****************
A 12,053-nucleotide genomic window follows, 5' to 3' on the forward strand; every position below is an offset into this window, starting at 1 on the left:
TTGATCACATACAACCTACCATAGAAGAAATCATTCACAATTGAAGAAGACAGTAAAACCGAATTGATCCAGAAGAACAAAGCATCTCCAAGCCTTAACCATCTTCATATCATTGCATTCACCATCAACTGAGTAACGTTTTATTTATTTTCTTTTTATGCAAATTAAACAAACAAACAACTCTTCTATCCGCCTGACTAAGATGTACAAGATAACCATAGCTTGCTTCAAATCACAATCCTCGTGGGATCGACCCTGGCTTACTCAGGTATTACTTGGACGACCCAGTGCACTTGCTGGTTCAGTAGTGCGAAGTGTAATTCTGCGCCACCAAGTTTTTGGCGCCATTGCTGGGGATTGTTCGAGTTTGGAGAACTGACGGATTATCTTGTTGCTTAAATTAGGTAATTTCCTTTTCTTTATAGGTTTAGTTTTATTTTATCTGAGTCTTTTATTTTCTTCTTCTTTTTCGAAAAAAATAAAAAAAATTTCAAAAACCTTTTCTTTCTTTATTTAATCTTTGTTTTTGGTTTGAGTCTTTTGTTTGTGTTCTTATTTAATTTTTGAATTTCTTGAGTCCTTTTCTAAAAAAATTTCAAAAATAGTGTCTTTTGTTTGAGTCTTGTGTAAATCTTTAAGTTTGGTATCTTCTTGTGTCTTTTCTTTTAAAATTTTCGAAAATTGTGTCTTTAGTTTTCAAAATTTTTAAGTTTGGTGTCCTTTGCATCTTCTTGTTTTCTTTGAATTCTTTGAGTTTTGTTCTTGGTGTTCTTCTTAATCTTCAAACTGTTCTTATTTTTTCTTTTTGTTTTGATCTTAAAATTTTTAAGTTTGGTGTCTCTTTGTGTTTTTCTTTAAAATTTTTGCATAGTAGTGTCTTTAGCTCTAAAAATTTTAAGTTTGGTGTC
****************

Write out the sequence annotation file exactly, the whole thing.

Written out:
A 12,053-nucleotide genomic window follows, 5' to 3' on the forward strand; every position below is an offset into this window, starting at 1 on the left:
TTGATCACATACAACCTACCATAGAAGAAATCATTCACAATTGAAGAAGACAGTAAAACCGAATTGATCCAGAAGAACAAAGCATCTCCAAGCCTTAACCATCTTCATATCATTGCATTCACCATCAACTGAGTAACGTTTTATTTATTTTCTTTTTATGCAAATTAAACAAACAAACAACTCTTCTATCCGCCTGACTAAGATGTACAAGATAACCATAGCTTGCTTCAAATCACAATCCTCGTGGGATCGACCCTGGCTTACTCAGGTATTACTTGGACGACCCAGTGCACTTGCTGGTTCAGTAGTGCGAAGTGTAATTCTGCGCCACCAAGTTTTTGGCGCCATTGCTGGGGATTGTTCGAGTTTGGAGAACTGACGGATTATCTTGTTGCTTAAATTAGGTAATTTCCTTTTCTTTATAGGTTTAGTTTTATTTTATCTGAGTCTTTTATTTTCTTCTTCTTTTTCGAAAAAAATAAAAAAAATTTCAAAAACCTTTTCTTTCTTTATTTAATCTTTGTTTTTGGTTTGAGTCTTTTGTTTGTGTTCTTATTTAATTTTTGAATTTCTTGAGTCCTTTTCTAAAAAAATTTCAAAAATAGTGTCTTTTGTTTGAGTCTTGTGTAAATCTTTAAGTTTGGTATCTTCTTGTGTCTTTTCTTTTAAAATTTTCGAAAATTGTGTCTTTAGTTTTCAAAATTTTTAAGTTTGGTGTCCTTTGCATCTTCTTGTTTTCTTTGAATTCTTTGAGTTTTGTTCTTGGTGTTCTTCTTAATCTTCAAACTGTTCTTATTTTTTCTTTTTGTTTTGATCTTAAAATTTTTAAGTTTGGTGTCTCTTTGTGTTTTTCTTTAAAATTTTTGCATAGTAGTGTCTTTAGCTCTAAAAATTTTAAGTTTGGTGTC